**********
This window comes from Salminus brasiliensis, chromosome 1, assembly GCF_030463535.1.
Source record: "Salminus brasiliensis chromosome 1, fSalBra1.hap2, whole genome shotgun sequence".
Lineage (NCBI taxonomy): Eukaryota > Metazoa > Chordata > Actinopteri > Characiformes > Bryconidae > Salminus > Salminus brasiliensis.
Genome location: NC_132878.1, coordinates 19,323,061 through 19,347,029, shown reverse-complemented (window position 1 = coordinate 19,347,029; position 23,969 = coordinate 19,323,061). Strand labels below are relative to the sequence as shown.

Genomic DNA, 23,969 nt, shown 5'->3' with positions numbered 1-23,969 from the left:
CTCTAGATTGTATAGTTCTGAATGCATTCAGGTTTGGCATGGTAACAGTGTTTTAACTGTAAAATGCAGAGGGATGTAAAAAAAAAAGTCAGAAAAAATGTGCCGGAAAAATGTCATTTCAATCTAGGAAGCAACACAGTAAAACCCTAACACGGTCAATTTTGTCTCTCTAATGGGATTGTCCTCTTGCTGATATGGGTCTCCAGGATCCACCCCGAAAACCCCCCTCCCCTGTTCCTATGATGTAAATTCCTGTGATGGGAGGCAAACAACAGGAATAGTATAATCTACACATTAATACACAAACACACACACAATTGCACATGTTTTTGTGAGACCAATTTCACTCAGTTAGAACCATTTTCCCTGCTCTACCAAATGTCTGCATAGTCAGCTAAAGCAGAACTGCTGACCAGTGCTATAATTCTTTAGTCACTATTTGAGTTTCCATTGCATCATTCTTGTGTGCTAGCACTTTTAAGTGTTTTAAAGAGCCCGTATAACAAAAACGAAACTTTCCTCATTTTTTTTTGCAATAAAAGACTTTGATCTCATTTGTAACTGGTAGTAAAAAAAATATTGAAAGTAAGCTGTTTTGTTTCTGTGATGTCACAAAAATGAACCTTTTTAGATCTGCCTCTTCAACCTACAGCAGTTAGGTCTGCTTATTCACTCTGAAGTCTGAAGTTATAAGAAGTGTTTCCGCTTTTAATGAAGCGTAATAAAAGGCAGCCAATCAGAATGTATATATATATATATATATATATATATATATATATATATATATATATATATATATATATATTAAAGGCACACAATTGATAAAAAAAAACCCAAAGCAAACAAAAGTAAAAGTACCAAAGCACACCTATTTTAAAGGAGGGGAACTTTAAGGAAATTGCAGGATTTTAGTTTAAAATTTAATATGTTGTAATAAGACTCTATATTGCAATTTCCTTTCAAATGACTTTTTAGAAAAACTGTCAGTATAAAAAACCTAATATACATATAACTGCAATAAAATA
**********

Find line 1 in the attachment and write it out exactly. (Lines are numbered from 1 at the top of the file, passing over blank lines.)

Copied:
This window comes from Salminus brasiliensis, chromosome 1, assembly GCF_030463535.1.